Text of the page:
Open Access Honors Program Thesis
The polyamine pathway, when improperly regulated, is one central cause of skin carcinogenesis. The purpose of this project was to investigate the relationship between two biochemical signaling pathways, the mTOR (mammalian target of rapamycin) pathway and the polyamine pathway. It is known that the protein mTOR serves to regulate a key protein in the polyamine pathway, ornithine decarboxylase (ODC), but the precise mechanism remains unclear. It has been postulated that mTOR acts to regulate ODC through two RNA binding proteins, HuR (a member of the Hu family of proteins) and TIP (tristetraprolin). The project entailed characterizing that relationship using TSCl knockout cells (cells lacking expression of the protein hamartin, an upstrean1 regulator in the mTOR pathway). Further understanding of how ODC is regulated may lead to novel drug targets or other treatment options for patients with skin cancer. Other health risks related to these pathways are type II diabetes, obesity, and cardiovascular disease.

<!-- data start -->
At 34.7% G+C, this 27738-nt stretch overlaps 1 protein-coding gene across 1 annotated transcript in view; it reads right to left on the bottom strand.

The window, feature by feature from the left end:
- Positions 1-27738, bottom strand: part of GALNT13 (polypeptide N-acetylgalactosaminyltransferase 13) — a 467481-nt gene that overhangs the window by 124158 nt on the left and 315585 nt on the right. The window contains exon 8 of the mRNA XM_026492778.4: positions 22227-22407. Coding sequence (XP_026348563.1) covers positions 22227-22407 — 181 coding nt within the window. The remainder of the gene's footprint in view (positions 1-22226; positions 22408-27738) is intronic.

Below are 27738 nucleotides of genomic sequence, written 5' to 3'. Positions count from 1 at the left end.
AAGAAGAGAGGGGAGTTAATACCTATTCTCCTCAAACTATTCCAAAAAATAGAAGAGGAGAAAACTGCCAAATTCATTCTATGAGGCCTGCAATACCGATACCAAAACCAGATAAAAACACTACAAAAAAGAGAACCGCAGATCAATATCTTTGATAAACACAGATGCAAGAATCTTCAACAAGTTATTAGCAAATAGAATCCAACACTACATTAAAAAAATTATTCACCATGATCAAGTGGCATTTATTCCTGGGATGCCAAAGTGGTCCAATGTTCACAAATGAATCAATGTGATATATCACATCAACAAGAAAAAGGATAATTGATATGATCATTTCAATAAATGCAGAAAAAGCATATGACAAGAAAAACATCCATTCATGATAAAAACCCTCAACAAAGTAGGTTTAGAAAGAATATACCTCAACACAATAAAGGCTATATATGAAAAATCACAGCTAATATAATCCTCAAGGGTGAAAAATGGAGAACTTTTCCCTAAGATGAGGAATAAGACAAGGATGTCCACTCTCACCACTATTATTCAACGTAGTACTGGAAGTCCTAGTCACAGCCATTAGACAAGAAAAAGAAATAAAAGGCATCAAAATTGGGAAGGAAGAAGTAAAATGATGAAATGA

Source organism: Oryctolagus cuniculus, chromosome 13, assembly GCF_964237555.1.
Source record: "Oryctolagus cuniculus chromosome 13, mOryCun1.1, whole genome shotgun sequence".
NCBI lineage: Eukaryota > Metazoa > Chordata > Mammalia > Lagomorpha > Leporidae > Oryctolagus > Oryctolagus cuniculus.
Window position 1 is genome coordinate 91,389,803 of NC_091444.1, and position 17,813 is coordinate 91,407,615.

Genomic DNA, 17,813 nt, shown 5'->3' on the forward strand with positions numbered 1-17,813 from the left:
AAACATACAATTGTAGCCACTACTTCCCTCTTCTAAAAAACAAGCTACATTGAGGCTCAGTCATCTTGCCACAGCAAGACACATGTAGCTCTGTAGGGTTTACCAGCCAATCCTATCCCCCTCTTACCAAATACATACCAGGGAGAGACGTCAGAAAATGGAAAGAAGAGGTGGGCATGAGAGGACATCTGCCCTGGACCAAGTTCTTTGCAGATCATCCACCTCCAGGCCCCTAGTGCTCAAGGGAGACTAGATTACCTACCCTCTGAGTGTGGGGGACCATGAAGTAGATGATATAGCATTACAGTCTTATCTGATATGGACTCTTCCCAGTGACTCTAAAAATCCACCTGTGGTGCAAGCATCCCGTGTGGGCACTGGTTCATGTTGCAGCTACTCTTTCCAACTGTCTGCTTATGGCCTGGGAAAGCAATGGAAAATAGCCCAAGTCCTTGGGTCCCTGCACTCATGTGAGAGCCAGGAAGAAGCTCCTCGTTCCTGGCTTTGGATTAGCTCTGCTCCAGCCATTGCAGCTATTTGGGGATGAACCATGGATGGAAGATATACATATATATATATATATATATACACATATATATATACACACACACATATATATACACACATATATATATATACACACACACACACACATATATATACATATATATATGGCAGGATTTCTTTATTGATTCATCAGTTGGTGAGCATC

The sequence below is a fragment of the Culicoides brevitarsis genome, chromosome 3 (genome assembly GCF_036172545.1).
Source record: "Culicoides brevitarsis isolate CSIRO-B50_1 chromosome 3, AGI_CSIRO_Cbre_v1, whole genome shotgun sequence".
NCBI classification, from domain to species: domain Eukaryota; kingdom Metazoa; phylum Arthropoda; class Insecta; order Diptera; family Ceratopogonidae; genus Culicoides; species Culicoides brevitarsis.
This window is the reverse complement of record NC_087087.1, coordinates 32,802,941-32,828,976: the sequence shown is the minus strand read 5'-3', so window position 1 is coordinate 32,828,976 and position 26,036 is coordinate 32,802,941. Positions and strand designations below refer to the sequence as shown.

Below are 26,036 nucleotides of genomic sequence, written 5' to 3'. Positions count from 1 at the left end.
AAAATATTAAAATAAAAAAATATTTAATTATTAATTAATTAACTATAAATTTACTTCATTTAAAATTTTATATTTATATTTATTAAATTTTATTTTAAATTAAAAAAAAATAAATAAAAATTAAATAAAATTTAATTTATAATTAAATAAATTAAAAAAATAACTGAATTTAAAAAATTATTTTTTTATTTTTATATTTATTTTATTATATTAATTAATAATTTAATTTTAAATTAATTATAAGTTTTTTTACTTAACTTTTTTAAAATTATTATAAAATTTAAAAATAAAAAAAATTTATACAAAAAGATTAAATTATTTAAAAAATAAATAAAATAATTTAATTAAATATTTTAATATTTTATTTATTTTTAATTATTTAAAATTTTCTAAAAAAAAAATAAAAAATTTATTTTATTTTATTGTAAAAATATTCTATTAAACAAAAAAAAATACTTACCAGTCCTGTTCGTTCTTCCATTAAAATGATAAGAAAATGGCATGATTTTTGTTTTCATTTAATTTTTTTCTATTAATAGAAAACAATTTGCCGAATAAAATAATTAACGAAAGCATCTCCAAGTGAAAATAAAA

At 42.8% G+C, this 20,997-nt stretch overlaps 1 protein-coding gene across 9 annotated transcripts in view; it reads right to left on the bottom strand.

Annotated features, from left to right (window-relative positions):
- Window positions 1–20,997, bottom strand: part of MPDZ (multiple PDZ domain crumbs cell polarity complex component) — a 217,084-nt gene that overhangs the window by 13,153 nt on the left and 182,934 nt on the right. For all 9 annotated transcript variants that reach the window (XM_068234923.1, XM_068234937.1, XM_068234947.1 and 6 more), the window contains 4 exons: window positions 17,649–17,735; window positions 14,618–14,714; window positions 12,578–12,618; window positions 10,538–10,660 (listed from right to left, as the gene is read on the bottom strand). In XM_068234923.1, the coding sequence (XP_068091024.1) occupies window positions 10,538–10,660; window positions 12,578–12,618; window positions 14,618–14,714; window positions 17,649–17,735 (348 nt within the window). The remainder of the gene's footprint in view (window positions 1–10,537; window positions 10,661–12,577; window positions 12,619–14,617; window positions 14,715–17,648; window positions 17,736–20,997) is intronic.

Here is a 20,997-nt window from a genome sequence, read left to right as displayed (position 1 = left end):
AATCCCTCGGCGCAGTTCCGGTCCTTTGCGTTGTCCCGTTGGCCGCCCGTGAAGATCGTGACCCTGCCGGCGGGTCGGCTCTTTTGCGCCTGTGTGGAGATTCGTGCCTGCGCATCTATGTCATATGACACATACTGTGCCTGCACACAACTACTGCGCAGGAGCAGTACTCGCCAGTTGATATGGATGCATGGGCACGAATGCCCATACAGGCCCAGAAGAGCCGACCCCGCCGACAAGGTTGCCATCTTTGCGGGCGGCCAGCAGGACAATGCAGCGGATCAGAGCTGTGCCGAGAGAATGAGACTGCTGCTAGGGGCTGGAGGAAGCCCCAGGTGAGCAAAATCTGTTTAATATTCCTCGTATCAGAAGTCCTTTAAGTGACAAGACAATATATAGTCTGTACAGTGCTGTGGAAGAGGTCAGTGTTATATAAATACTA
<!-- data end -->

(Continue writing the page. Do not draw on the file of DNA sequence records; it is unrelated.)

Year of Submission
Department of Chemistry and Biochemistry
University Honors Designation
A thesis submitted in partial fulfillment of the requirements for the designation University Honors
1 PDF file (26 pages)
©2010 Alyssa Mae Cates
Cates, Alyssa Mae, "Ornithine Decarboxylase (ODC) Regulation by MTOR: New Insights From TSC1 Knockout Cells" (2010). Honors Program Theses. 795.